Action Potential Final Report
Team Action Potential: Modeling the Electrical Currents in a Neuron
There were several steps that we needed to complete for our project: the first was to decide how to construct our model and attach the LED lights. There were several options, but we decided to go for the most straightforward one, which entailed constructing the model in SolidWorks with holes the size of LED lights. Joseph modeled the neuron, using mostly the spline tool and the extrusion tool in SolidWorks, and Kathryn helped while also planning the lighting effects and creating a MATLAB code to program them. We included every main element of a neuron: the dendrites, the cell body, with a nucleus, two ribosomes and two endoplasmic reticulums, and the axon, which in turn carried the axon terminals. We placed the lights in a way that, through MATLAB coding, we could animate the action potential process by activating the LEDs in a particular region of the cell in the appropriate order: dendrites, nucleus, axon, axon terminals. We ran into some trouble with the proportions of the model in SolidWorks, mainly because of the multiple scalings that we used, so we could not attach the LED lights to the model itself. To deal with this issue we picked out a piece of wood to mount our model on, and the staff in the Wood shop kindly drilled holes for the lights at locations we had previously marked. After this Joseph strung the ground wires together, attached to the shorter wire on each LED light, while Kathryn soldered the E5 Shield to the live wires and, in turn, to the longer wire on each LED light. Kathryn tweaked the program for each set of lights after the physical model had been completed and mounted to the board, and after that step was finished, our project was complete.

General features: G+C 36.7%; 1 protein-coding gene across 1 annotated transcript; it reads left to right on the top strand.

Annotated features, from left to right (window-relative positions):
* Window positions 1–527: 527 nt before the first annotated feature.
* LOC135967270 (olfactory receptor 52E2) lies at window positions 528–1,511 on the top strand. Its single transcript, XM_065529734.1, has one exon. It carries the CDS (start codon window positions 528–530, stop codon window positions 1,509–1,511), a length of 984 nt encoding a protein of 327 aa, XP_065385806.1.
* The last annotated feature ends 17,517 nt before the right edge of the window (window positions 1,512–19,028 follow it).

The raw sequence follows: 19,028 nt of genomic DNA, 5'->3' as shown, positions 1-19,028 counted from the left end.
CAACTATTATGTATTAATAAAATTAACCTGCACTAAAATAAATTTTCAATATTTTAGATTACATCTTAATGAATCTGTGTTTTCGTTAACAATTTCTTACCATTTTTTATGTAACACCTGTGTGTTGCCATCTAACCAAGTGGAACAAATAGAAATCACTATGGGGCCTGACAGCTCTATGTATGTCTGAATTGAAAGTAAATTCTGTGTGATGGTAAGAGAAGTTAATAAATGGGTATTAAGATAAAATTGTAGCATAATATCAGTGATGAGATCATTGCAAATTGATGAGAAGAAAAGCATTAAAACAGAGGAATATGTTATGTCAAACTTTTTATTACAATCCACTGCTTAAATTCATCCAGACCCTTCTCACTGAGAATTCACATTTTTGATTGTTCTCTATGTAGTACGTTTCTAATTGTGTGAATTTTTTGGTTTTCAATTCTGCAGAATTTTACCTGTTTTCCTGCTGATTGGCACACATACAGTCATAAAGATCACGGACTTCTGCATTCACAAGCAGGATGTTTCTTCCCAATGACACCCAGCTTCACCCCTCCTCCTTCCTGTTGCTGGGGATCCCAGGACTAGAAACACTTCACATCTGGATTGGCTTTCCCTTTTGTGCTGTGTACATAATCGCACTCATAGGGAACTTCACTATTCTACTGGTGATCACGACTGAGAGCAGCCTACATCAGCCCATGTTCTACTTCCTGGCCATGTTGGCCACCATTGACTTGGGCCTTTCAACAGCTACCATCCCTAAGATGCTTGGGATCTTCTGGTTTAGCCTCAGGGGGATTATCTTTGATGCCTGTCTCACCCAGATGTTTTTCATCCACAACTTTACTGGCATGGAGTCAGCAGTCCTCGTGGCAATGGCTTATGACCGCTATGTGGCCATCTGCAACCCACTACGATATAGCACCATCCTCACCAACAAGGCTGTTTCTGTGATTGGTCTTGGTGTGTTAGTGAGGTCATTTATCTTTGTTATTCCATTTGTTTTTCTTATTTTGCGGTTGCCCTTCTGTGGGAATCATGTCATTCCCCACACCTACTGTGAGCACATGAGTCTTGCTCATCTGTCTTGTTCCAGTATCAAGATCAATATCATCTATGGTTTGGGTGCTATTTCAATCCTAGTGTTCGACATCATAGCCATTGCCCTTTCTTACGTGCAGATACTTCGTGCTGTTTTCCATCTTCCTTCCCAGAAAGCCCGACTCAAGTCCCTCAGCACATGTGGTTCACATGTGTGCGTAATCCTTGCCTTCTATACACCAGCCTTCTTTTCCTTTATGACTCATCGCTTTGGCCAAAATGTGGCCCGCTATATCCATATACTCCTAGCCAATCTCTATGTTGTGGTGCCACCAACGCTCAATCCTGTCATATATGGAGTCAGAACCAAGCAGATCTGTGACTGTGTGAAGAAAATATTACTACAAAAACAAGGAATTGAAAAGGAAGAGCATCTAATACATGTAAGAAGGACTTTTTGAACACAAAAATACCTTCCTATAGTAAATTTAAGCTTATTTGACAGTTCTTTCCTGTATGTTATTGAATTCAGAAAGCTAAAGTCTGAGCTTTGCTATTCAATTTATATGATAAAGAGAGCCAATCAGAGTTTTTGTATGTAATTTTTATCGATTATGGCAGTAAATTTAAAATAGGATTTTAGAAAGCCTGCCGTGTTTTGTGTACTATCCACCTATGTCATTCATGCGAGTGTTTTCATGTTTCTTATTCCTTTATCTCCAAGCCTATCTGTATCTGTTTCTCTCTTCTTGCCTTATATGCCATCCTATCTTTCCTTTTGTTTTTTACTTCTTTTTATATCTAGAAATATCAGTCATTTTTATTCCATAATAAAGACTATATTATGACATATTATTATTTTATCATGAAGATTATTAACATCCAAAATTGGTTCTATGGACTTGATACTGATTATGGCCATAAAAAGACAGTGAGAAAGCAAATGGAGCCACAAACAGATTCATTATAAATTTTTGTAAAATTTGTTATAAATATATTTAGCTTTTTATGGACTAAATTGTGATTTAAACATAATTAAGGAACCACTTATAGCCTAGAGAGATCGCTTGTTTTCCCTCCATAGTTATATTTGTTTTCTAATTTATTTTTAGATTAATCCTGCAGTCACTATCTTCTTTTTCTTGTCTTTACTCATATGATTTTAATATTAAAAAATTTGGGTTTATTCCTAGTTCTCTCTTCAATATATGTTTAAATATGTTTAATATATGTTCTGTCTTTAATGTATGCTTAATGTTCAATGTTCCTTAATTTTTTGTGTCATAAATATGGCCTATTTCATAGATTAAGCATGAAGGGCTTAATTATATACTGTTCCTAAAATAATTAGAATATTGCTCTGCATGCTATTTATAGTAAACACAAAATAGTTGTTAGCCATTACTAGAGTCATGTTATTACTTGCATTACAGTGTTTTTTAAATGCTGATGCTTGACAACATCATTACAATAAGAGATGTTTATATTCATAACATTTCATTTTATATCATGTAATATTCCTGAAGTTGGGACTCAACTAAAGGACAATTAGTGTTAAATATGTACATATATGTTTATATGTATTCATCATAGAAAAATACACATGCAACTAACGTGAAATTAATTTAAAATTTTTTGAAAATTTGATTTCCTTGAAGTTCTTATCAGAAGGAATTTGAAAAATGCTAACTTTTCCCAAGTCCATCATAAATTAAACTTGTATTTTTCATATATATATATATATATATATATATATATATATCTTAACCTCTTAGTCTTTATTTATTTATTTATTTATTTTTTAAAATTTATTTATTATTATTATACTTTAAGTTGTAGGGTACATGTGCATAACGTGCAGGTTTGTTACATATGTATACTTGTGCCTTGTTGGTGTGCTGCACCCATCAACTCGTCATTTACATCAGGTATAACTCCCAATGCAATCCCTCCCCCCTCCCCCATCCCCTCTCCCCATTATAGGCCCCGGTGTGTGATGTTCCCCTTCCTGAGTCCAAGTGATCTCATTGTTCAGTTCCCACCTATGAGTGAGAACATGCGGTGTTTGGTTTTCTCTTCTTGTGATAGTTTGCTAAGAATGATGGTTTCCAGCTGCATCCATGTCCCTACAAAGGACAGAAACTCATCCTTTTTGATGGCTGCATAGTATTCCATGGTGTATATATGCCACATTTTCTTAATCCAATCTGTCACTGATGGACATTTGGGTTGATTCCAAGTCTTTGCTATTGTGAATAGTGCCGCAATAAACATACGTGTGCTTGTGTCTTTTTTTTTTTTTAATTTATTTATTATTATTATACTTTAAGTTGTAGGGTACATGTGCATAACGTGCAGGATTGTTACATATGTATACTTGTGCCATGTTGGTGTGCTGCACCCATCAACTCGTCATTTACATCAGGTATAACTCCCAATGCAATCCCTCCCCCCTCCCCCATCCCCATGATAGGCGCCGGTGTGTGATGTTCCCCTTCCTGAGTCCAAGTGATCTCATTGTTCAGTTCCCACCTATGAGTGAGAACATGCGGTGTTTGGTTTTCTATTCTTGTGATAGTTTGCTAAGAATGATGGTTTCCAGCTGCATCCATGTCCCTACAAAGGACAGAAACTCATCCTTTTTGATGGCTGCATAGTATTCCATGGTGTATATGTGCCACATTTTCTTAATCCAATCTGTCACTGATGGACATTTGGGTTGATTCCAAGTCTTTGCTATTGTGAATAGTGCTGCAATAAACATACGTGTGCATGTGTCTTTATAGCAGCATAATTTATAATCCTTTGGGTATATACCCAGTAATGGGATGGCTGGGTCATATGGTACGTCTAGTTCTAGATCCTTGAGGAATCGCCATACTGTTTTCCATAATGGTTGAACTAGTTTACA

-Kathryn is very interested in Biology, so she had the idea to model a brain cell in Solidworks. Joseph thought the model would be a fun challenge, so that’s what we agreed on. Professor Cheever suggested that we use LED lights to animate the action potential of the cell and he explained to us how we should go about it, a process that we outlined in the abstract. Our goals were to construct a three-dimensional model of a neuron on SolidWorks, print it, and attach LED lights in the holes we had included. As we explained in the abstract, however, we could not include the cuts that would make the holes for the LED lights large enough, so our new goal became to attach the model to a board and let the LEDs shine through.
-This project was interesting and engaging because we were taking something as incredibly complex as the neuron, simplifying it, and essentially mimicking the way that the body transmits thought and emotion. We were also pleased to learn some basic electrical engineering techniques as well when attaching the LEDs, and found it to be a very enriching experience. We were motivated by our clearly defined goals and our interest in both the idea behind the project and the work the project involved.
Neurons are the cells that direct thought, senses, and feeling in our bodies.The membrane barrier surrounding the cell keeps concentrations of certain ions (salts: potassium+ and sodium+)at very specific levels both outside, and inside the fluid cytoplasm of the cell. Since the ions have charges, this results in an electrical potential between the inside and outside of the membrane. When the nerve is stimulated (by pressure, chemicals, or other interactions) the cell responds by changing those ion concentrations in a very specific way; the concentrations change such that the normal negative (resting) potential is switched to a positive potential in the area that received the stimulus. This causes the surrounding areas to react by temporarily switching potential as well; overall a chain reaction of negative-to-positive potential changes travels from the dendrites (structures receiving input) to the axon terminals (structures that communicate to other cells). (Sadava 2006)In this project, we used LED lights to simulate this electrical signal traveling down the cell.